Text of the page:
Tag Archives: Middle East

Travel Guide: Tel Aviv

A lot gets packed into our eighth grade trip to Israel. After four nights in Jerusalem, two nights in the Negev, and three nights on the Kinneret, the trip staff were exhausted. Built into the trip was a weekend with host families, usually students’ relatives or family friends. For staff, this meant two nights to choose anywhere in Israel to stay and just relax. One of my carpool friends was also a trip chaperone and we chose to spend the weekend in Tel Aviv; it was nothing less than glorious.

With the kids, we stopped in Tel Aviv twice over the course of the trip: Once to eat falafel and hang out in a park before visiting the Olympic Museum, which was entertaining for the kids and a lovely display of Zionism, and once to go to the beach. Suffice it to say that Tel Aviv (and perhaps anything) with kids is completely different than with adults.

After traveling by bus with a group of students also staying in and around Tel Aviv, we were free! We dropped our bags at the hotel and headed straight to Nachlat Binyamin, the artists’ market where, back in 2007, my parents bought a fruit plate that still sits on their kitchen counter and I bought a pair of purple earrings that I wore every single day until they turned green. (Those earrings are the reason that I chose purple studs when I pierced the second hole in my right ear.) I didn’t buy anything this time, but it was still fun to look around.

From there, hungry, in the mood for shakshuka, and still in need of gifts, we wandered Shuk HaCarmel, the most famous of Tel Aviv’s markets. As readers of this blog know, I adore markets. I love food and smells and flavors. I love the dedication of the vendors, the passionate bargaining of customers, and the speed of each transaction. I love the crowds and how markets are universally loud, frenetic, and a true delight for all the senses.

This particular market area of Tel Aviv is also a great spot for really neat street art. Shout out to my weekend partner-in-crime for her patience every time I said, “Wait, need a picture.”

Truth be told, however, we spent most of our weekend just sitting on the beach. I’m generally really bad at sitting but that’s all my body wanted to do. Sometimes we sat with food or drinks and sometimes we just sat and watched the water. We met up with a friend and some friends of friends and had ourselves a lovely time.

In addition to a great beach atmosphere, Tel Aviv also has a great restaurant and bar scene. On recommendation from one of our trip guides who lives in Tel Aviv, we went to Four One Six, a vegan restaurant that exceeded all expectations. After a few minutes of talking to the owner, we made a New York connection – he and his twin brother, the head chef, are from Brooklyn and opened the restaurant together a few months ago. He had previously worked at Candle 79, a phenomenal vegan restaurant that was blocks away from my Upper East Side apartment for the month that I lived there. The owner was really friendly and told us that he and his brother are working to challenge the food scene in Tel Aviv by introducing delicious vegan food that highlights what vegan can eat rather than what they can’t. Sounds a little like Candle 79! (And Vedge in Philadelphia, which I also highly recommend.) The owner dropped off a plate of chocolates and stopped back to ask if we’d figured out the flavors. Delicious isn’t a flavor but that’s what they were.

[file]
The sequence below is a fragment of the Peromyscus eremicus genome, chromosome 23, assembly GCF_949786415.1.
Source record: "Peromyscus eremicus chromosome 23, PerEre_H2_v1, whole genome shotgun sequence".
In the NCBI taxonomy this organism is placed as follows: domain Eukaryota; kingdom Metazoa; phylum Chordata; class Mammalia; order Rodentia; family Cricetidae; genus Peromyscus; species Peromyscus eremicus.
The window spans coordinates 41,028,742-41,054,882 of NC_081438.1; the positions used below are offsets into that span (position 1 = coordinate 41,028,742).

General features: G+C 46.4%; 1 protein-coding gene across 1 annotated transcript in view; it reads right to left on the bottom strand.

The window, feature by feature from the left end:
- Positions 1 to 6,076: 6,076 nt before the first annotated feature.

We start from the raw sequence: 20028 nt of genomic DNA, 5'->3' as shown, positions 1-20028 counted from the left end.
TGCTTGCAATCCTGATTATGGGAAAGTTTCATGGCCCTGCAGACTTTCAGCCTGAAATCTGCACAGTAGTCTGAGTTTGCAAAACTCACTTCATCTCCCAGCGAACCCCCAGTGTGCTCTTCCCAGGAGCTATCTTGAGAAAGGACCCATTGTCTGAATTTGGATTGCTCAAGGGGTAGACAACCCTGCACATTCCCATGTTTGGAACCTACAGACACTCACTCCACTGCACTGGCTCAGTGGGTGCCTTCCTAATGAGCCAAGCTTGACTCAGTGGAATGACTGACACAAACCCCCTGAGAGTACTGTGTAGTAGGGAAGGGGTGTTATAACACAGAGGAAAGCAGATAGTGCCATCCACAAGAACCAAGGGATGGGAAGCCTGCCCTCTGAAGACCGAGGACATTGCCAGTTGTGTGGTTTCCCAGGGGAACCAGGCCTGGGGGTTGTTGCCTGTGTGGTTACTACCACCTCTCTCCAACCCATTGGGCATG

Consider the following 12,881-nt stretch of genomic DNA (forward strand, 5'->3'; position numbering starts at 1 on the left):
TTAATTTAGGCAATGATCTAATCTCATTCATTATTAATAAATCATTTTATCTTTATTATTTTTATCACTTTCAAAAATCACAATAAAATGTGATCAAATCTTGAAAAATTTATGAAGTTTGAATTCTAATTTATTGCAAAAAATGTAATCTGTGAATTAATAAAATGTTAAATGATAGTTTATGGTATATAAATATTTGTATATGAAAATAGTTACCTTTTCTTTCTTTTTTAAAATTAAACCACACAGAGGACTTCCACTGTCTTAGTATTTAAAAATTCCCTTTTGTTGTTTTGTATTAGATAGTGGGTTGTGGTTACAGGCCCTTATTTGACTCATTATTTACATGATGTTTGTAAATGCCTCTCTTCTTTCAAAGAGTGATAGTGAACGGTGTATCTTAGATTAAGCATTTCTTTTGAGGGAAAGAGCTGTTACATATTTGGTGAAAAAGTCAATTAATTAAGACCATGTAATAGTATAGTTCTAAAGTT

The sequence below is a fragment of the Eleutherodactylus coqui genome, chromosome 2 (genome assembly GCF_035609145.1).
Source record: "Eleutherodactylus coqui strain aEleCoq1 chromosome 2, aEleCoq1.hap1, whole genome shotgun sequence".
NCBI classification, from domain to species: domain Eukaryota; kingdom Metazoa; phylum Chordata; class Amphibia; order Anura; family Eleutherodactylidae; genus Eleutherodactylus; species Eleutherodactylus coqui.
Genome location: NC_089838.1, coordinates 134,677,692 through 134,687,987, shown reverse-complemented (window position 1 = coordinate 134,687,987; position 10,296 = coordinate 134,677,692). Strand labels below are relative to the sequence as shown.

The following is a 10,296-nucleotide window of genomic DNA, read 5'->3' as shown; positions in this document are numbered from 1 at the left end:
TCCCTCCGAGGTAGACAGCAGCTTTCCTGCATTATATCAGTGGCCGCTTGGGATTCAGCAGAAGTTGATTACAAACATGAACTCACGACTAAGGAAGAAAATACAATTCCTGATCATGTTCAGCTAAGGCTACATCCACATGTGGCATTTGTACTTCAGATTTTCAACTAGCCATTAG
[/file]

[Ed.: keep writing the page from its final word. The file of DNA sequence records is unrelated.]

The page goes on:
Other food highlights from the weekend include shakshuka, which we didn’t find at Shuk HaCarmel but ate outside at a sidewalk bakery/café, and burekas, which we also enjoyed while sitting outside. I could eat nothing but Israeli food every day for the rest of my life and never get bored. Every meal, including breakfast, is full of various types of fresh salads and I just love it.

After dinner, we met up with our guide, his girlfriend, and a few other friends at Dizzy Frishdon, a great bar with outdoor seating, several indoor bar areas, a table with swings instead of chairs, and a few rooms of normal tables and chairs. It was a really lovely evening to sit outside (are you noticing a theme?) and enjoy just being in Tel Aviv and watching the nightlife all around us. Our guide’s friend is a part owner of the bar and that came with food and drinks perks, which was a lot of fun.

Overall, it was an incredibly relaxing weekend and exactly what we needed to prepare for the final two nights of the trip back in Jerusalem. It actually ended up being two and a half nights after a seven-hour flight delay, so it’s a good thing that we were relaxed and rejuvenated. Beautiful beaches, beautiful food, and beautiful people have a way of doing that.

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View from our hotel room

Travel Guide: The Kinneret